Game's rulers resolve to clamp down on corruption

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The Independent Online

Cricket has been hurting over the past few weeks but it appears that the first tentative steps towards the healing process have been taken.

At the behest of Lord MacLaurin, chairman of the England and Wales Cricket Board, all 18 delegates at yesterday's International Cricket Council meeting signed an undertaking that they had no direct or indirect financial interests in the game.

In the wake of allegations against the ICC president, Jagmohan Dalmiya, it was obviously the best way to proceed. For his part, Dalmiya has already denied the claims that he lined his pockets when a TV deal was negotiated for the 1998 mini-World Cup in Bangladesh and is currently suing their source.

With question marks hanging over Dalmiya, currently chairing the emergency meeting, there was a danger that the credibility would be diluted if he or others present were found to be compromised. With the first day's talks concluded, however, a statement read out by David Richards, the chief executive of the ICC, later sought to clarify the issue. He said: "There were four bidders, all of whom made a buy-out tender. The bids were opened by Richards (himself) and Ehsan Mani, the ICC's chairman of finance and marketing, in front of a Notary Public. The top two bidders were then invited to re-bid, on a 'share of revenue' basis, which was again done in writing. The revised bid of Doordarshan (India's national TV station), which was the highest, was accepted. The President, Jagmohan Dalmiya, was not involved in any negotiations. The ICC paid no commission or fees to any party and there is no evidence to suggest that any person in ICC has benefited from this contract."

According to Richards, the delegates present had "made it absolutely clear that we are totally determined to rid our sport of any corruption or malpractice on the part of players, umpires, administrators or team officials". Richards later added that one of the problems encountered during his six years as chief executive was the abundance of hearsay as compared to the scarcity of hard evidence.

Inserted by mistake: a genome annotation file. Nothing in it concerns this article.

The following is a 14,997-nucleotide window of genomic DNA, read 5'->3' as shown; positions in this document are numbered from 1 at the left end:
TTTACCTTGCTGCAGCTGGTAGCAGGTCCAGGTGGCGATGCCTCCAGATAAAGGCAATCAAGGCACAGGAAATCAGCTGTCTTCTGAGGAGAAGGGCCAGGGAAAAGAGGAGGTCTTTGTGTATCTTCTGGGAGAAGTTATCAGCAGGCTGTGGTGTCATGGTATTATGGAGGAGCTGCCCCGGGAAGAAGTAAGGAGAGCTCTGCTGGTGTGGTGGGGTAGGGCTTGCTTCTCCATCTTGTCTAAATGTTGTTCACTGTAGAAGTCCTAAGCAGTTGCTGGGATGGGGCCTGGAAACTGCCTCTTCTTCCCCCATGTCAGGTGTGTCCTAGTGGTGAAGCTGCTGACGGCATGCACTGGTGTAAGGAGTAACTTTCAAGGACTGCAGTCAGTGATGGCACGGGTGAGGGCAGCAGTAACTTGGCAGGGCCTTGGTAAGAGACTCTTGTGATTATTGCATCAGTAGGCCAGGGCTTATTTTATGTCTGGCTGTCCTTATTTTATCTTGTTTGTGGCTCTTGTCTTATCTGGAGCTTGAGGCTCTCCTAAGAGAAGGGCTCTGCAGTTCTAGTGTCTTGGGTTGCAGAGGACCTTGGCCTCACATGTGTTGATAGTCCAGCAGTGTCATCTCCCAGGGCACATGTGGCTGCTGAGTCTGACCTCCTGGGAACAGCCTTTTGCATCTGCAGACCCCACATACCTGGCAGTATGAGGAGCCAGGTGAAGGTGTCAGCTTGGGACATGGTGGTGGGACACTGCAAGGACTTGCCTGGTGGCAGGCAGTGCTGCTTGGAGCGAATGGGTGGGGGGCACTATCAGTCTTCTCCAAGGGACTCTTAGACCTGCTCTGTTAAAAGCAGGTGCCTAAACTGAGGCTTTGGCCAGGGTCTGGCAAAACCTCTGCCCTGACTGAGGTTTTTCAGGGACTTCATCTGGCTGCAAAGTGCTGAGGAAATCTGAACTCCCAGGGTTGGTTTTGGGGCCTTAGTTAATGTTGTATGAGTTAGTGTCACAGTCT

"If anyone in our sport has information they feel we should know about they should bring it forward, either to ICC, the media, or their own Cricket Board." If that sounded like a stuck record, Richards stressed that it had been an excellent day and that progress had been made towards a constructive proposal that will be revealed later today.

The meeting appeared to have MacLaurin's fingerprints all over it, especially the way in which he wanted to clear the decks before moving on to the main business. Earlier in the day, the chairman of the ECB had been asked on a radio programme if he thought corruption was rife.

"I have a nasty feeling that it might be," MacLaurin replied. "If it is, and we are ferreting it all out, so be it. The game of cricket is a very great game and it cannot be tainted by people destroying it in the ways that have been alleged in recent times."

MacLaurin has been the prime mover in bringing the ICC's Executive Board together so quickly. Ideally he would have liked all the chief executives present as well but, even without them, he appears determined to drive some hard policy through.

He would probably have liked Justice Malik Quayyum's report into allegations over match-fixing by Pakistan players as well, but the latest news is that a sealed copy will be delivered to the Pakistan Cricket Board on Friday. According to sources in Pakistan, it should be made public in time for ICC's annual meeting on 20th and 21st June.

If the will of ICC is there, and there are signs at Lord's that it is, tough new measures should be in place before that.

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